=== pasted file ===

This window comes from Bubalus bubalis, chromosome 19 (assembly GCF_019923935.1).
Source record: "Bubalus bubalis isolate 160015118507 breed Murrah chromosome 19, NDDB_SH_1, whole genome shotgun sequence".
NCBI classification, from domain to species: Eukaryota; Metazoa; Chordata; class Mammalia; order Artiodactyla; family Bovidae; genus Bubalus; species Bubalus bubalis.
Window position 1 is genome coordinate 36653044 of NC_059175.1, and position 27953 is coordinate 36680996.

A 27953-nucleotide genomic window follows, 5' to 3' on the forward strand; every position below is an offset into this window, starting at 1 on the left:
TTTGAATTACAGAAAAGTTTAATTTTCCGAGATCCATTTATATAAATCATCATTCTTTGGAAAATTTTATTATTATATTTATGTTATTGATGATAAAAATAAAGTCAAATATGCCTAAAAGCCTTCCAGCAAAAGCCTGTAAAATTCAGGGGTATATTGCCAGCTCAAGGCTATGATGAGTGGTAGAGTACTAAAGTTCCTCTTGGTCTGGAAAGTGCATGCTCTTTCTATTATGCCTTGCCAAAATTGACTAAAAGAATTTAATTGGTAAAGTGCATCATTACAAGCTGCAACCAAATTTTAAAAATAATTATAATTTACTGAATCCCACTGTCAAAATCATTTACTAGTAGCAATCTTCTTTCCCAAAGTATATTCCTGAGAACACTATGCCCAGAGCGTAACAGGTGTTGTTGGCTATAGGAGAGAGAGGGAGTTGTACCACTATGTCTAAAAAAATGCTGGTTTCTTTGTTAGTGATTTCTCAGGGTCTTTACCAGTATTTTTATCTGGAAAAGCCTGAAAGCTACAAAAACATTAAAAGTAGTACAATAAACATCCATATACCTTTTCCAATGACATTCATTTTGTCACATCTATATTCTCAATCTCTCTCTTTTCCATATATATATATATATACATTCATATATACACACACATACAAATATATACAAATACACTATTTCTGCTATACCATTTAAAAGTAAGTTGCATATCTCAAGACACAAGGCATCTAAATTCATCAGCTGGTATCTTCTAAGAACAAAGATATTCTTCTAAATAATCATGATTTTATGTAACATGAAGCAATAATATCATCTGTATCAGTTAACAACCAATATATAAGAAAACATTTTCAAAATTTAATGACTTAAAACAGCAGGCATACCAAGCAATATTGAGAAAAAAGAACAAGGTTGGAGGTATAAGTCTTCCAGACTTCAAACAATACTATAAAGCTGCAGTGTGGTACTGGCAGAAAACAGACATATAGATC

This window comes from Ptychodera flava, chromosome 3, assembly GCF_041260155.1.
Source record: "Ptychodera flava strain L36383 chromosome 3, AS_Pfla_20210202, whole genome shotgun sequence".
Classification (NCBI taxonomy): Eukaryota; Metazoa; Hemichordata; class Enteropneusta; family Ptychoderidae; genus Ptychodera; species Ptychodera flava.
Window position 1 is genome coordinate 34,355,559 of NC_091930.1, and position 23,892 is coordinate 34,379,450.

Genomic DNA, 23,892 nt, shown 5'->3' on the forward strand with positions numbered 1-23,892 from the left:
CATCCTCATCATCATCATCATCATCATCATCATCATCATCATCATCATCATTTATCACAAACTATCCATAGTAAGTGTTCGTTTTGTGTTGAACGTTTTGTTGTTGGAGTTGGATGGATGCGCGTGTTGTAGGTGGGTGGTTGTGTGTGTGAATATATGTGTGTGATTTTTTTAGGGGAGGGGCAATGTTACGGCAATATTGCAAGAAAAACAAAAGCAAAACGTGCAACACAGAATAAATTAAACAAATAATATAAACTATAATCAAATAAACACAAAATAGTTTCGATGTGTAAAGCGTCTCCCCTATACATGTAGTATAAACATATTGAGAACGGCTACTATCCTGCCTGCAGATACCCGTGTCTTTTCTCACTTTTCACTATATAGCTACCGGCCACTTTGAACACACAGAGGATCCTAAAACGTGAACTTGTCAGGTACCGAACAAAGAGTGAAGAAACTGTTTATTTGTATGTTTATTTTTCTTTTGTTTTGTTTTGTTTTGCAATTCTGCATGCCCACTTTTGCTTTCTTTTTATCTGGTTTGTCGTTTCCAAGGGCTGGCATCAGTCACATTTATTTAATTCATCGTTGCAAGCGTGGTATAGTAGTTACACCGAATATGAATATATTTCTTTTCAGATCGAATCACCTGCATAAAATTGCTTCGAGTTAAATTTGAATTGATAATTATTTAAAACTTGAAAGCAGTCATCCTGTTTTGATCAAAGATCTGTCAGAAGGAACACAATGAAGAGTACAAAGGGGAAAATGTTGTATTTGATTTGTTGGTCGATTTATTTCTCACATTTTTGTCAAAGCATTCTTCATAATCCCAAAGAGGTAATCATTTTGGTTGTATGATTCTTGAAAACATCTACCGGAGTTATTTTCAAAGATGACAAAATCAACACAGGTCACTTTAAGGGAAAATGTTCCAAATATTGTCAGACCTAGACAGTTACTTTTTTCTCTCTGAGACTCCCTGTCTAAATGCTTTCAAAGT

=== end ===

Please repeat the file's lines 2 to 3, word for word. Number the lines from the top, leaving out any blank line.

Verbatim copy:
Source record: "Bubalus bubalis isolate 160015118507 breed Murrah chromosome 19, NDDB_SH_1, whole genome shotgun sequence".
NCBI classification, from domain to species: Eukaryota; Metazoa; Chordata; class Mammalia; order Artiodactyla; family Bovidae; genus Bubalus; species Bubalus bubalis.